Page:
Power metal can be seen as a pure metal revival that took place in the late '80s and early '90s. It drew inspiration from the New Wave Of British Heavy Metal bands, such as Iron Maiden and Judas Priest, to re-inject the classic technical ability and melody into heavy metal.

Bored by the formlessness of death metal, in the early '90s, power metallers returned to the drilling basslines and power-chords of the early '80s. For the most part, they also abandoned the grunting and squealing vocal style favoured by contemporary metal sub-genres.

Key band: Helloween

Helloween pioneered the power metal scene in the late '80s with pummeling power chords and double-harmony guitars.

Key album: Hammerfall - Glory To The Brave (1997)

Every track here is an anthem about honour and glory - this is power metal as it’s meant to be.

Key track: Manowar - Kings Of Metal (1994)

According to the Guinness Book Of Records no one is louder is than Manowar, and that’s enough to make this track a power metal anthem.

Further reading

101 rules of power metal - Metal Storm

1980s heavy metal explosion: a guide to sub-genres
Black metal
Burzum: it's 2010 and he's back (and as anyone who's heard his new album will attest, is sounding a lot less black)

Synopsis

Easily the darkest of all metal sub-genres, black metal grew out of many of the same roots as death metal, influenced by bands like Venom, Hellhammer and Celtic Frost, and taking the obsession with death and the occult to a whole new level.

Black metal is less rhythmically rigid than thrash. It also strays away from verse/chorus/verse structures in favour of less predictable terrain. What sets it apart from other metal sub-genres is that it often embraces raw, lo-fidelity production values.

Following a spate of Norwegian church burnings in the early '90s, black metal became infamous, but the scene is very much alive and kicking - there are probably more black metal bands now than ever!

Key band: Mayhem

Pioneers of the Norwegian black metal scene, Mayhem have been surrounded by controversy and death since they started in the mid-'80s.

Key album: Darkthrone - Transylvannian Hunger (1994)

Ice cold minimalism and lo-fi simplicity characterise this milestone black metal album.

Key track: Burzum - War (1995)

Burzum is one of the most controversial figures in black metal and this heart-pounding track is a sound introduction to the sub-genre. Tread carefully.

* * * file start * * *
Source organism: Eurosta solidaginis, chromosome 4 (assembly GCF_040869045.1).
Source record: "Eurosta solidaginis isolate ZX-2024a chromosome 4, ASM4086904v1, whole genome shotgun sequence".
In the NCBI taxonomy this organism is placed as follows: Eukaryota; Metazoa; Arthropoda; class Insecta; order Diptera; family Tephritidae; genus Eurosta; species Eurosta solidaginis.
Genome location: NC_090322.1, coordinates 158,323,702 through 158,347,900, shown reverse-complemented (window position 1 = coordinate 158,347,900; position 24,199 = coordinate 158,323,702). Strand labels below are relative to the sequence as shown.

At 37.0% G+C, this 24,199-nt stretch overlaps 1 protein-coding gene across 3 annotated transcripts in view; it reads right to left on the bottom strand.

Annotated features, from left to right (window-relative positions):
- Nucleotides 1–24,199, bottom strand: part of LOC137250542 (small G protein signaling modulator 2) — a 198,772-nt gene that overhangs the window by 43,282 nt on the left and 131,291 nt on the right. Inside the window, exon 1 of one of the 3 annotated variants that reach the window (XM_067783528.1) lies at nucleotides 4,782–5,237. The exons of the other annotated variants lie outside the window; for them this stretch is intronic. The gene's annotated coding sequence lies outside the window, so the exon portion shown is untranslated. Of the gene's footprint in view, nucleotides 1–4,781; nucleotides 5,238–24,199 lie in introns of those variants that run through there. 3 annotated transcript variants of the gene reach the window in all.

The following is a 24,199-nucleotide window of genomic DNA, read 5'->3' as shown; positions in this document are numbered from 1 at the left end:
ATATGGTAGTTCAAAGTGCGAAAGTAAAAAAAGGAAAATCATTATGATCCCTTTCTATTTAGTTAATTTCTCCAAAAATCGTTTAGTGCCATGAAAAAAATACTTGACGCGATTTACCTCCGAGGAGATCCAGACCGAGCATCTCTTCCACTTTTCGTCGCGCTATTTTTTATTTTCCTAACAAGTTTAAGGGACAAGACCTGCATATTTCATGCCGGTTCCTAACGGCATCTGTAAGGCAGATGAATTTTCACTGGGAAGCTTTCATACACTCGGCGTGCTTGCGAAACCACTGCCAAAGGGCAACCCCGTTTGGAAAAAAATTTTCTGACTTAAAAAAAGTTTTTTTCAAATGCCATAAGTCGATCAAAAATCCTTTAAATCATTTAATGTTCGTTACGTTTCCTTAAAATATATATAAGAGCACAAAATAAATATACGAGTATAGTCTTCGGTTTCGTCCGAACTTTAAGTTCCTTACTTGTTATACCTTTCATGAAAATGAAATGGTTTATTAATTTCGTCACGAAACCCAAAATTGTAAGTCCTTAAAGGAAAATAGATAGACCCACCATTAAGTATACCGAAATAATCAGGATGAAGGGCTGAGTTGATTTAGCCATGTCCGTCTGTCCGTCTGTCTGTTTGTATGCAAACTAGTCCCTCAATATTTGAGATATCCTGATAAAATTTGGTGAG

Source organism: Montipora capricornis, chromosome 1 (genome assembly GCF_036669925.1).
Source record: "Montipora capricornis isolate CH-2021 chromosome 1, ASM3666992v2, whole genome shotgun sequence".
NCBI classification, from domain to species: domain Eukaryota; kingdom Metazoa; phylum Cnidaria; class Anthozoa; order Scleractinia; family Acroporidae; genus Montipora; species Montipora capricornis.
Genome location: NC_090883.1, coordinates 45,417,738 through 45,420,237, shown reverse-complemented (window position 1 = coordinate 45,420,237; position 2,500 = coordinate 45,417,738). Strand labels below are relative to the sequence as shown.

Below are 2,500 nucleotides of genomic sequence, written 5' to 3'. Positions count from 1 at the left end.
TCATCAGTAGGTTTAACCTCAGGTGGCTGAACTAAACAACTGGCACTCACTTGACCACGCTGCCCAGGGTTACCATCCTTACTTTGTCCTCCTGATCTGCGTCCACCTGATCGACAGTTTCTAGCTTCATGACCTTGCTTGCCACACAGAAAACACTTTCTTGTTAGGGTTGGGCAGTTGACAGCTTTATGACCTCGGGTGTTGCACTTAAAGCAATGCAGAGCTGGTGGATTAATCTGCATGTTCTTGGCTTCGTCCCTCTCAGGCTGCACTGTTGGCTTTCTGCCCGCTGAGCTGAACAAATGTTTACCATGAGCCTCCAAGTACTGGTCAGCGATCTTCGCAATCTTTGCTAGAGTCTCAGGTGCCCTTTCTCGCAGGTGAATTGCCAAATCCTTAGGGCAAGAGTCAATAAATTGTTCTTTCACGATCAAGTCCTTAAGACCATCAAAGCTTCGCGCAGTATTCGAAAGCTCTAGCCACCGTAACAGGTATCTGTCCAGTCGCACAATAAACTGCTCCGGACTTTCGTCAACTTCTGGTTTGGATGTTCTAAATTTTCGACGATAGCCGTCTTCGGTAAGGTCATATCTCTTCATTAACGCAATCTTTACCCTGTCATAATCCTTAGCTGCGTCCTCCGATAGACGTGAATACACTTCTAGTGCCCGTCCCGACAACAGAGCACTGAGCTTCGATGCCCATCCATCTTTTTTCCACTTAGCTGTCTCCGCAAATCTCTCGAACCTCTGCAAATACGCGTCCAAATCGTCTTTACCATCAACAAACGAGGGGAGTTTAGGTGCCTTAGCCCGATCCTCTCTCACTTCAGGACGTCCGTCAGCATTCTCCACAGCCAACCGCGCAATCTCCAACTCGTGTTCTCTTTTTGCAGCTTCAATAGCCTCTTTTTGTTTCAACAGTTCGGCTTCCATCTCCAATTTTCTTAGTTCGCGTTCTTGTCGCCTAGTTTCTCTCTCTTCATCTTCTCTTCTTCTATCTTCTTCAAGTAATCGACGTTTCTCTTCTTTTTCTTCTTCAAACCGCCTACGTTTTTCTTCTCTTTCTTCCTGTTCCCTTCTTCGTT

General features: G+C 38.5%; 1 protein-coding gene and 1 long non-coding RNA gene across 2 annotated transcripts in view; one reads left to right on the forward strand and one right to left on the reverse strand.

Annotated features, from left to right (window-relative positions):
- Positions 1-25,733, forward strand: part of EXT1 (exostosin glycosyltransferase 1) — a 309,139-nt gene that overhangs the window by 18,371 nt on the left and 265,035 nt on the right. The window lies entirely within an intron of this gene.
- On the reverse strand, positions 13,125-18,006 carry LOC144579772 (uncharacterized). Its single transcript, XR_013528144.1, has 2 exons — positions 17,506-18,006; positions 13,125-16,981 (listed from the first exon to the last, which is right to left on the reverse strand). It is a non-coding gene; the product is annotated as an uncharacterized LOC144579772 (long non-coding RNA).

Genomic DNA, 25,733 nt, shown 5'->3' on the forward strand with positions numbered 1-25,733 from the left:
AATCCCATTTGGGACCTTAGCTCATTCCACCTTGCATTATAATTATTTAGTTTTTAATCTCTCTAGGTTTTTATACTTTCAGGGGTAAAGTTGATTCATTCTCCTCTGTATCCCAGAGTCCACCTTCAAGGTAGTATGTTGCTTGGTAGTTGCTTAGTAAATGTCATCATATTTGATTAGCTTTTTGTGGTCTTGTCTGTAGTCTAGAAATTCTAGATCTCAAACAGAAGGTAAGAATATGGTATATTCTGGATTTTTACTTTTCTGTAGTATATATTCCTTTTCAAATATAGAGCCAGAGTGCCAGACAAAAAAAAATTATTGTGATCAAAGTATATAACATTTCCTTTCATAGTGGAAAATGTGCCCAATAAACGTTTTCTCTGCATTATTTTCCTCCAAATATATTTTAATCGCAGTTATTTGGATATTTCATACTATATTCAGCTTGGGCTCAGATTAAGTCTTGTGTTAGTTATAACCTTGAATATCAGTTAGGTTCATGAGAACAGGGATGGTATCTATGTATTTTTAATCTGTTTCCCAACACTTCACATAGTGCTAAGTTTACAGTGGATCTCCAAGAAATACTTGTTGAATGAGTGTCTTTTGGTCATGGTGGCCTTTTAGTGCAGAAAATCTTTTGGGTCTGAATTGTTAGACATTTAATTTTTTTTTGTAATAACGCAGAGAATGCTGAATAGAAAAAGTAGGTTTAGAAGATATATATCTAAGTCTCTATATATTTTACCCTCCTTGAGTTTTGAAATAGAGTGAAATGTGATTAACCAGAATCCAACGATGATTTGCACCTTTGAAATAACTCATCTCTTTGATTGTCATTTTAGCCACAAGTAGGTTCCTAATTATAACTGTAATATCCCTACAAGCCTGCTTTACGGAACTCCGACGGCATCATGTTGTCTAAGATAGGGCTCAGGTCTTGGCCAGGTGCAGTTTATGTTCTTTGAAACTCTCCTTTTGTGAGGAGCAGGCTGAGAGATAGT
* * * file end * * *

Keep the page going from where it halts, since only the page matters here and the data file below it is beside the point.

Further reading

A black metal documentary

1980s heavy metal explosion: a guide to sub-genres
Progressive metal
Time to give Dream Theater's Jordan Rudess some respect after all the Petrucci love!

Synopsis

While Metallica had vaguely progressive leanings in the '80s, it wasn’t until the early '90s that there was an explosion of genuine progressive metal bands.

Progressive metal blends the power of metal with the musical ambition and tireless noodling of prog. It combines intricate riffs, complex structures and shifting time signatures to create sprawling behemoths of metal.

Dream Theater’s second album, Images And Words, was a landmark release for the sub-genre and signalled the pinnacle of prog metal popularity. However, a renewed interest in prog and noise suggests there could be a resurgence in prog metal right now. Make it so.

Key band: Queensrÿche

Taking their guitar sound from KISS and their structures from Pink Floyd, Queensryche paved the way for prog metal in the late '80s.

Key album: Dream Theater - Images and Words (1992)

High-level musicianship, big drums and complex song structures made this a benchmark progressive metal album.

Key track: Dream Theater - A Change Of Seasons (1995)

Prepare for 10 minutes of epic guitar churning, logic-defying genius.

Further reading

Prog Archives

1980s heavy metal explosion: a guide to sub-genres
Where next for metal?
Those monks habits mean it can only be cult drone outfit, Sunn O)))

Conclusion

When metal shattered and splintered in the furnace of the early '80s, it crystalisedinto a few niche sub-genres. Over the last 25 years, these scenes have grown-up, transformed and split, creating countless new metal-infused styles.

'80s metal showed that it was versatile enough to mix with prog, hip-hop and pop, and appealing enough to get under the skin of Christians and devil worshipers alike.

And metal’s still changing and making its presence felt.

The 1990s saw the rise of everything from funk metal to metalcore to viking metal whilst the recent acceptance of drone and noise by the hipster indie scene is changing the make-up of metal crowds as we type.

Metal’s broad and relentless influence on contemporary music as well as its mercurial ability to slip between genres and find a home in all of them proves that it's here to stay.

So where next for metal? From the genres we've covered and the countless ones we haven't, only one thing's for sure - metal's going wherever the hell it likes!


Liked this? Now read: The 50 Greatest Heavy Metal Albums Of All Time or Tom Morello's 13 greatest heavy metal albums of all time